West Texas A&M University

Buff Transit Tracker

Dec. 13, 2017

CONTACT:    Dr. Bonnie Pendleton, 806-651-2554, bpendleton@wtamu.edu
                      Dr. Brock Blaser, 806-651-2555, bblaser@wtamu.edu

COPY BY:     Rana McDonald, 806-651-2129, rmcdonald@wtamu.edu

WTAMU Students Place in Poster Presentation Competitions


CANYON, Texas—Three students representing the College of Agriculture and Natural Sciences at West Texas A&M University received high accolades for poster presentations at competitions for the Entomological Society of America and the Texas Plant Protection Association.

Ethan Triplet, a junior plant, soil and environmental science major from Canyon, earned first-place honors for his research poster at the recent national meeting of the Entomological Society of America in Denver. His winning poster was titled “Effect of photoperiod on sugarcane aphid, Melanaphis sacchari, on sorghum. Dr. Bonnie Pendleton, professor of integrated pest management, supervised Triplet’s research.

“The biology of the sugarcane aphid that became a devastating pest of sorghum in North America in 2013 is not well known,” Pendleton said. “Ethan did an excellent research rearing and daily evaluating fecundity and longevity of the tiny aphids—especially fecundity that ranged from 52 to 86 nymphs per aphid differed significantly by photoperiod. The effect of photoperiod needs to be considered in our evaluation of hundreds of sorghums being developed for resistance to sugarcane aphids.”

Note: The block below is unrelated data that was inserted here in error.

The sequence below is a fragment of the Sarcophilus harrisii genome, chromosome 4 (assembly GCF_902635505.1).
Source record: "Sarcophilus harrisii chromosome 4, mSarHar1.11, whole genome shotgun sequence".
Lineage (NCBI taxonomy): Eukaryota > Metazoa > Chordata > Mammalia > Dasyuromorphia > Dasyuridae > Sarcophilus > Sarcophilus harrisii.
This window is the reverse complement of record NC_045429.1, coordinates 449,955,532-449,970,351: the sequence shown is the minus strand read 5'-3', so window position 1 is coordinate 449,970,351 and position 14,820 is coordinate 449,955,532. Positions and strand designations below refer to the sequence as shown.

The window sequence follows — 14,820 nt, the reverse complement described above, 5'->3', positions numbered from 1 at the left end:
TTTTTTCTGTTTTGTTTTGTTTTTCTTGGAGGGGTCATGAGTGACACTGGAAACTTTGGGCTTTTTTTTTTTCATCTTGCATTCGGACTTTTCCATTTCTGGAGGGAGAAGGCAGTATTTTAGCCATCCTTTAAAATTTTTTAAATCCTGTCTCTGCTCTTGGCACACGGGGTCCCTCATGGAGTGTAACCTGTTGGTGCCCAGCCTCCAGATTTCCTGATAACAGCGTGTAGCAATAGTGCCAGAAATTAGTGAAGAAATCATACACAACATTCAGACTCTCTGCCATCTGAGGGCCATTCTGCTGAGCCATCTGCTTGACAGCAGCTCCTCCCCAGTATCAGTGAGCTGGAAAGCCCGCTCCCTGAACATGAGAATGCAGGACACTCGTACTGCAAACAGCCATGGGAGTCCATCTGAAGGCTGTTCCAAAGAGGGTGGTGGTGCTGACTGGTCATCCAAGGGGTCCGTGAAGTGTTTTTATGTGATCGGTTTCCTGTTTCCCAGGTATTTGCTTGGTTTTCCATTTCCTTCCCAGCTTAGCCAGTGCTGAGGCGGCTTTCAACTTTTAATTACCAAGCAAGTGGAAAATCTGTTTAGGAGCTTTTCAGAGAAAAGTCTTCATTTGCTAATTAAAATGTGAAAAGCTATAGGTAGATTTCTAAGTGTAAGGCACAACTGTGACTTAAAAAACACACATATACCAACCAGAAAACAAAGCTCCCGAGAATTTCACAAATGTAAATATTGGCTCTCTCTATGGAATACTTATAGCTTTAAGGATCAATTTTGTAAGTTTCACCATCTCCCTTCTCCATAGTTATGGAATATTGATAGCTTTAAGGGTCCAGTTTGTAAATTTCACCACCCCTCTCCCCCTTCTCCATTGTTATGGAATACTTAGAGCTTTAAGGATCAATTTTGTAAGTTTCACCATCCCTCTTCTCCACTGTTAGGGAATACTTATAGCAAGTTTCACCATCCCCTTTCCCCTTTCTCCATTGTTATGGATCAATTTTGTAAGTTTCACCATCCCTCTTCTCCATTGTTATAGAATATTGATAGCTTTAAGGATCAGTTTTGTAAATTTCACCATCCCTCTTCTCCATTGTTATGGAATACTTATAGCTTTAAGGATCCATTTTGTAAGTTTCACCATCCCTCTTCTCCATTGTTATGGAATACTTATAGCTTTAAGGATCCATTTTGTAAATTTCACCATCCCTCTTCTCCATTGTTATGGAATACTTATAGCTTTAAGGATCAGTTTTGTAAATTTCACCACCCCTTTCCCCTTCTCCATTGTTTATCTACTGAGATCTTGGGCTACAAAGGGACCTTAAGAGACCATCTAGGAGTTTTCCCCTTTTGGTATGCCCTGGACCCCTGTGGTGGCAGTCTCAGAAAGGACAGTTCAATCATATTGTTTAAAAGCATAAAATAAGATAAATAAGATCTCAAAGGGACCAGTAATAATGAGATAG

Two WTAMU graduate students presented posters at the Texas Plant Protection Association’s annual conference in Bryan. They were the only two students in the competition not from Texas A&M University. Zane Jenkins, a graduate student in plant, soil and environmental science from Campo, Colo., placed second in the master’s category with his poster, “Effects of Planting Date and Hybrid on Infestation Level Sugarcane Aphids and Drought Tolerance in Dryland Grain Sorghum. He won a $100 prize. Faculty advisers for Jenkins are Dr. Bob Stewart, director of the Dryland Agriculture Institute, and Dr. Qingwu Xue with Texas A&M AgriLife Research and Extension Center.

Fellow classmate Aislinn Walton, a graduate student in plant, soil and environment science from Lubbock, placed third in the competition with her poster, “Quantification of Water and Nutrient Use by Invasive Weed Species in Limited Irrigated Corn Production Systems to Optimize Water Use Efficiencies and Economic Returns.” She won $75 for the third-place finish. Her co-advisers are Dr. Brock Blaser, associate professor of plant science, and Dr. Jourdan Bell with Texas A&M AgriLife Research and Extension Center.

Poster competitions give students an opportunity to share research findings while perfecting oral presentation skills. Students often use the experience to help build professional vitae.